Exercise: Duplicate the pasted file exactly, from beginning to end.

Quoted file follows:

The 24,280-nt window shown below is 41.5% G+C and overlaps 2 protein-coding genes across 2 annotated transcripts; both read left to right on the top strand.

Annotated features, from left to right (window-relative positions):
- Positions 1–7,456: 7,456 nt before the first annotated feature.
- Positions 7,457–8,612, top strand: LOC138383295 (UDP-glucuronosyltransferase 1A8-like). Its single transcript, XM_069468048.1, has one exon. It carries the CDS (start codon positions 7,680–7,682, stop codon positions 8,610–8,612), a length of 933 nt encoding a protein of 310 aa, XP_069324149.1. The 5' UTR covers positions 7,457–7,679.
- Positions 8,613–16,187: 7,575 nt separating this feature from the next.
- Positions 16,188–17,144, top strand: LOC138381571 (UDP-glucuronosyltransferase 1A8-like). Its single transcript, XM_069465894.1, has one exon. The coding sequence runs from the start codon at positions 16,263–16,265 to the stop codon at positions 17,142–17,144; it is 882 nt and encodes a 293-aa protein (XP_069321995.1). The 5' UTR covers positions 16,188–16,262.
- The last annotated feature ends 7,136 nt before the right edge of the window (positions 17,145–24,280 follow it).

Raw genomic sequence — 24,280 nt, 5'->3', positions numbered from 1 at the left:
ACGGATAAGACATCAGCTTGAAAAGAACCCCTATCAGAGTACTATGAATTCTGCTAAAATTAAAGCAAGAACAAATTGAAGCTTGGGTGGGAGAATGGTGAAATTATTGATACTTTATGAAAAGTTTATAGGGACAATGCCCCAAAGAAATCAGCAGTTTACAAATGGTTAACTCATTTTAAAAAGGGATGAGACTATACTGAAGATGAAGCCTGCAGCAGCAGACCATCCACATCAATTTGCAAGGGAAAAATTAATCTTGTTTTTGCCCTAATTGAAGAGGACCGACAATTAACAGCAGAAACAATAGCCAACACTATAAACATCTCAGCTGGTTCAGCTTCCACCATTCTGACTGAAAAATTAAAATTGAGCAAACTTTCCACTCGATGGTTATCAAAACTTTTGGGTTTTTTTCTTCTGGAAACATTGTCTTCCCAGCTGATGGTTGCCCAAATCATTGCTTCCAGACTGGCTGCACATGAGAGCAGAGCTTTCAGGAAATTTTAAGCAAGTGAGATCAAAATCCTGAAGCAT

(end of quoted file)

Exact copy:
The 24,280-nt window shown below is 41.5% G+C and overlaps 2 protein-coding genes across 2 annotated transcripts; both read left to right on the top strand.

Annotated features, from left to right (window-relative positions):
- Positions 1–7,456: 7,456 nt before the first annotated feature.
- Positions 7,457–8,612, top strand: LOC138383295 (UDP-glucuronosyltransferase 1A8-like). Its single transcript, XM_069468048.1, has one exon. It carries the CDS (start codon positions 7,680–7,682, stop codon positions 8,610–8,612), a length of 933 nt encoding a protein of 310 aa, XP_069324149.1. The 5' UTR covers positions 7,457–7,679.
- Positions 8,613–16,187: 7,575 nt separating this feature from the next.
- Positions 16,188–17,144, top strand: LOC138381571 (UDP-glucuronosyltransferase 1A8-like). Its single transcript, XM_069465894.1, has one exon. The coding sequence runs from the start codon at positions 16,263–16,265 to the stop codon at positions 17,142–17,144; it is 882 nt and encodes a 293-aa protein (XP_069321995.1). The 5' UTR covers positions 16,188–16,262.
- The last annotated feature ends 7,136 nt before the right edge of the window (positions 17,145–24,280 follow it).

Raw genomic sequence — 24,280 nt, 5'->3', positions numbered from 1 at the left:
ACGGATAAGACATCAGCTTGAAAAGAACCCCTATCAGAGTACTATGAATTCTGCTAAAATTAAAGCAAGAACAAATTGAAGCTTGGGTGGGAGAATGGTGAAATTATTGATACTTTATGAAAAGTTTATAGGGACAATGCCCCAAAGAAATCAGCAGTTTACAAATGGTTAACTCATTTTAAAAAGGGATGAGACTATACTGAAGATGAAGCCTGCAGCAGCAGACCATCCACATCAATTTGCAAGGGAAAAATTAATCTTGTTTTTGCCCTAATTGAAGAGGACCGACAATTAACAGCAGAAACAATAGCCAACACTATAAACATCTCAGCTGGTTCAGCTTCCACCATTCTGACTGAAAAATTAAAATTGAGCAAACTTTCCACTCGATGGTTATCAAAACTTTTGGGTTTTTTTCTTCTGGAAACATTGTCTTCCCAGCTGATGGTTGCCCAAATCATTGCTTCCAGACTGGCTGCACATGAGAGCAGAGCTTTCAGGAAATTTTAAGCAAGTGAGATCAAAATCCTGAAGCAT